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Research Papers: Gas Turbines: Structures and Dynamics

Impact of Screens Around Bearings on the Flow and Heat Transfer in the Vent and Scavenge Oil Pipes in Bearing Chambers

[+] Author and Article Information
Michael Flouros

 MTU Aero Engines, Dachauer Strasse 665, 80995 Munich, Germanymichael.flouros@mtu.de

Francois Cottier

 MTU Aero Engines, Dachauer Strasse 665, 80995 Munich, Germanyfrancois.cottier@mtu.de

J. Eng. Gas Turbines Power 133(3), 032503 (Nov 12, 2010) (10 pages) doi:10.1115/1.4002153 History: Received February 18, 2010; Revised June 22, 2010; Published November 12, 2010; Online November 12, 2010

The aim of this paper is to investigate, first, the effects of screens introduced around bearings and, second, the use of protruded instead of flush installed vent pipes. The investigation focuses on the air and oil flow distributions and on the heat transfer in the scavenge and the vent pipes in an aeroengine bearing chamber. The flow distribution has an impact on the pipe’s wall temperature distribution with the likelihood of generating hot spots. High temperatures may cause substantial effects on the health of the lubrication system. Problems may range from oil quality degradation to oil self ignition. A steady state CFD analysis of the heat transfer involving the two-phase air and oil flow in these pipes is performed using the ANSYS CFX package. It was demonstrated that whereas screens around bearings reduce the parasitic losses and vent protrusion reduces the oil flow to the air/oil separator, however, due to the oil flow distribution the thermal effects may lead to high material temperatures and to malfunctions in the engine’s lube system.

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Copyright © 2011 by American Society of Mechanical Engineers
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References

Figures

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Figure 1

(a) Schematic of the ATOS rig showing the screens (three types) and the protruding vent and (b) schematic of the CLEAN TCF with the secondary air system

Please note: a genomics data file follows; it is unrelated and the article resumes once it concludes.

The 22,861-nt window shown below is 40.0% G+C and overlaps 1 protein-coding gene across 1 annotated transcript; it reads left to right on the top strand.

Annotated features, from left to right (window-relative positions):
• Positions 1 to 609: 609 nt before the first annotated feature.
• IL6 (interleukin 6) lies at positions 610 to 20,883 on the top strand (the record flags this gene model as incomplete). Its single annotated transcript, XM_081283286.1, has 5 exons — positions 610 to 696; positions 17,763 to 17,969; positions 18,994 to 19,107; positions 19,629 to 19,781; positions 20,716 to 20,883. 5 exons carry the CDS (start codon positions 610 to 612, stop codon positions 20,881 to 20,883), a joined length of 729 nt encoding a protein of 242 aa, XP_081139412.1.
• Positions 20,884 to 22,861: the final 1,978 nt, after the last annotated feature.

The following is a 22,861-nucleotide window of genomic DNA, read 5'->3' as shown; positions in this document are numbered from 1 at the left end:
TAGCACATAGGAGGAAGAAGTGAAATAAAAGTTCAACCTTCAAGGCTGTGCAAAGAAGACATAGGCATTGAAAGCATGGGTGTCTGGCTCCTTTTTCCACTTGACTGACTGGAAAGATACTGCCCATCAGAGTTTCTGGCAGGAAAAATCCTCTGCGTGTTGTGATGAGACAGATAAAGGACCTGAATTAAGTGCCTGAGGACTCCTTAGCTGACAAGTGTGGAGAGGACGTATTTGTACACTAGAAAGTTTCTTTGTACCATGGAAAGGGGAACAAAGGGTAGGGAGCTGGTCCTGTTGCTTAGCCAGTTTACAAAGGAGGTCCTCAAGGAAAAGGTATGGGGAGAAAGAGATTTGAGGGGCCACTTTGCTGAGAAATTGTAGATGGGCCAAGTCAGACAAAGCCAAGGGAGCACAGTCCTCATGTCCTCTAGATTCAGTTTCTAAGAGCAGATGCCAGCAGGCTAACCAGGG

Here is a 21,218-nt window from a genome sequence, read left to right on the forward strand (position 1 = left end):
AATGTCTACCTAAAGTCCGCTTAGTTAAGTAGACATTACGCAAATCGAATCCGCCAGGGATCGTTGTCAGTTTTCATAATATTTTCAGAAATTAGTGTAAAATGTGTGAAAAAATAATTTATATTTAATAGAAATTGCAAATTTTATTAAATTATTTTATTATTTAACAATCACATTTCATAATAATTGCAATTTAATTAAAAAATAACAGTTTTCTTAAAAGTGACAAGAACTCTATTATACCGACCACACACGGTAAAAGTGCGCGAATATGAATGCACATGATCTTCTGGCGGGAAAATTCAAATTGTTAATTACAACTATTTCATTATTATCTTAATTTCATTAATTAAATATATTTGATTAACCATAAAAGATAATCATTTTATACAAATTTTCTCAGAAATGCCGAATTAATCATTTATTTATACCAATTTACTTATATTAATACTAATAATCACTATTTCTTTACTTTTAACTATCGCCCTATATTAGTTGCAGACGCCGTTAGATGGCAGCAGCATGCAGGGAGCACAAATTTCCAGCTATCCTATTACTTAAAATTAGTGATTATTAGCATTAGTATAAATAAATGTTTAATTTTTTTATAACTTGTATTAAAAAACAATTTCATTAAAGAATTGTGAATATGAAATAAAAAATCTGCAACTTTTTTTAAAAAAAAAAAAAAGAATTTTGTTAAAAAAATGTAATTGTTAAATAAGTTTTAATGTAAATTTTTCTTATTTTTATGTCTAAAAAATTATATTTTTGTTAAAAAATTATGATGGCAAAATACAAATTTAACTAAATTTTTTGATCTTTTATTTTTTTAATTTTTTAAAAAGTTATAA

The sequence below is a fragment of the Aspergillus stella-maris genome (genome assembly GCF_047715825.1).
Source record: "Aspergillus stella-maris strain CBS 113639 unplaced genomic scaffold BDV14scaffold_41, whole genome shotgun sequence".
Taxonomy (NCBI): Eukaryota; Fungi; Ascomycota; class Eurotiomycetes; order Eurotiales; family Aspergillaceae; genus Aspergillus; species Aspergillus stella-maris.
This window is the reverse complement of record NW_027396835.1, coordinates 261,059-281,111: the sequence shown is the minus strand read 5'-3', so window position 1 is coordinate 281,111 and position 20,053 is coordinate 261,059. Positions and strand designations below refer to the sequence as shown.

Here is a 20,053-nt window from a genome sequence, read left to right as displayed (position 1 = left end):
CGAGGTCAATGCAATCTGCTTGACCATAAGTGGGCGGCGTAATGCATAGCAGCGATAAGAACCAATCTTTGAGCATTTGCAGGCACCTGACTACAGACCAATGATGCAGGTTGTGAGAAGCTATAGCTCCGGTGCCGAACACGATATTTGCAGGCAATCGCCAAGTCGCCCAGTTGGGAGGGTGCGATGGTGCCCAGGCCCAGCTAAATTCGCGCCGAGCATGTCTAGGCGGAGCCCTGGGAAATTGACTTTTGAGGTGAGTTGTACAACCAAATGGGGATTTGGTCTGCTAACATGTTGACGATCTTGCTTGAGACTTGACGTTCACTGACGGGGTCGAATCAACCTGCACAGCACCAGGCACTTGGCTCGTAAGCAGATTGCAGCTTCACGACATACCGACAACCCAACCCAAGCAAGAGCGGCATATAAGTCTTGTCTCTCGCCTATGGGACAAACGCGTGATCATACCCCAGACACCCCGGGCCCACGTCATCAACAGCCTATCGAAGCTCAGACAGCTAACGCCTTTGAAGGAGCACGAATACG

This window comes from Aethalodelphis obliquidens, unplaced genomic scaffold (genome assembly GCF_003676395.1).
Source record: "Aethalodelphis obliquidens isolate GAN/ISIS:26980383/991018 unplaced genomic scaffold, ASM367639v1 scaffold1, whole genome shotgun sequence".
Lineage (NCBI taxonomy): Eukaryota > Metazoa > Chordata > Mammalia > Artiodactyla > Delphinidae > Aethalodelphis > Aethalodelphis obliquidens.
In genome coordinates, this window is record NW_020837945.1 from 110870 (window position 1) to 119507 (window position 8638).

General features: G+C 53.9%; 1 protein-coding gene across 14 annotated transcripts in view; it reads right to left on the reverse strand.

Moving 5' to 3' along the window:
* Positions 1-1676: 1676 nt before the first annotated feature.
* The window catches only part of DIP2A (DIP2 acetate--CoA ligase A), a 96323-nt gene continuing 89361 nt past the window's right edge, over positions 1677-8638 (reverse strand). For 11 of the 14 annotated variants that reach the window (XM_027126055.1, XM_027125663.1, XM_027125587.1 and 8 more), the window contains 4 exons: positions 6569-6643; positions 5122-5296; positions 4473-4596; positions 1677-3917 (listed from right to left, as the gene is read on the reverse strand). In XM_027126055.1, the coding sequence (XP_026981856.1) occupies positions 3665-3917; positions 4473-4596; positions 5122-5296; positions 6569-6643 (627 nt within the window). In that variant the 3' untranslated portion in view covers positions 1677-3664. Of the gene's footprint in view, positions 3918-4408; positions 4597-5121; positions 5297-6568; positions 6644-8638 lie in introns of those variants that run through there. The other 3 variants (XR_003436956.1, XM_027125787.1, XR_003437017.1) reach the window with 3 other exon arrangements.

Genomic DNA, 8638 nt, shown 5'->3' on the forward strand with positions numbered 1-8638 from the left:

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Figure 2

Parasitic power losses in a bearing chamber with and without screens surrounding the bearing (4-5)

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Figure 3

Oil quantity as a percentage of the base line flow leaving the bearing chamber through the vent pipe (4-5)

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Figure 4

Engine bearing chamber casing with a protruded vent and a snorkel

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Figure 5

(a) CAD model with the involved air streams for cooling and sealing and (b) wall and flow domain mesh

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Figure 6

Flow patterns in the vent (annular) and in the scavenge (bubbly) pipes

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Figure 7

Flow patterns in the vent (annular) and in the scavenge (bubbly) pipes

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Figure 8

Oil concentration (volume fraction) in the scavenge pipe from three viewing perspectives (a–c) corresponding to case No. 1 from Table 1. (d) Shows the oil concentration along the tube axis.

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Figure 9

Oil flow distribution in vicinity of the vent inner tube’s wall for cases 1, 2, and 4. The cross section shows that the core of the tube is almost oil free (case No. 1, No screens/flush vent). In the brackets the volumetric oil to air ratios for case 2 (screens/flush vent).

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Figure 10

Vent tube wall temperature distributions

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Figure 11

Scavenge tube wall temperature distributions

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Figure 12

Heat transfer coefficients in the vent tube against the Reynolds number for the oil

Tables

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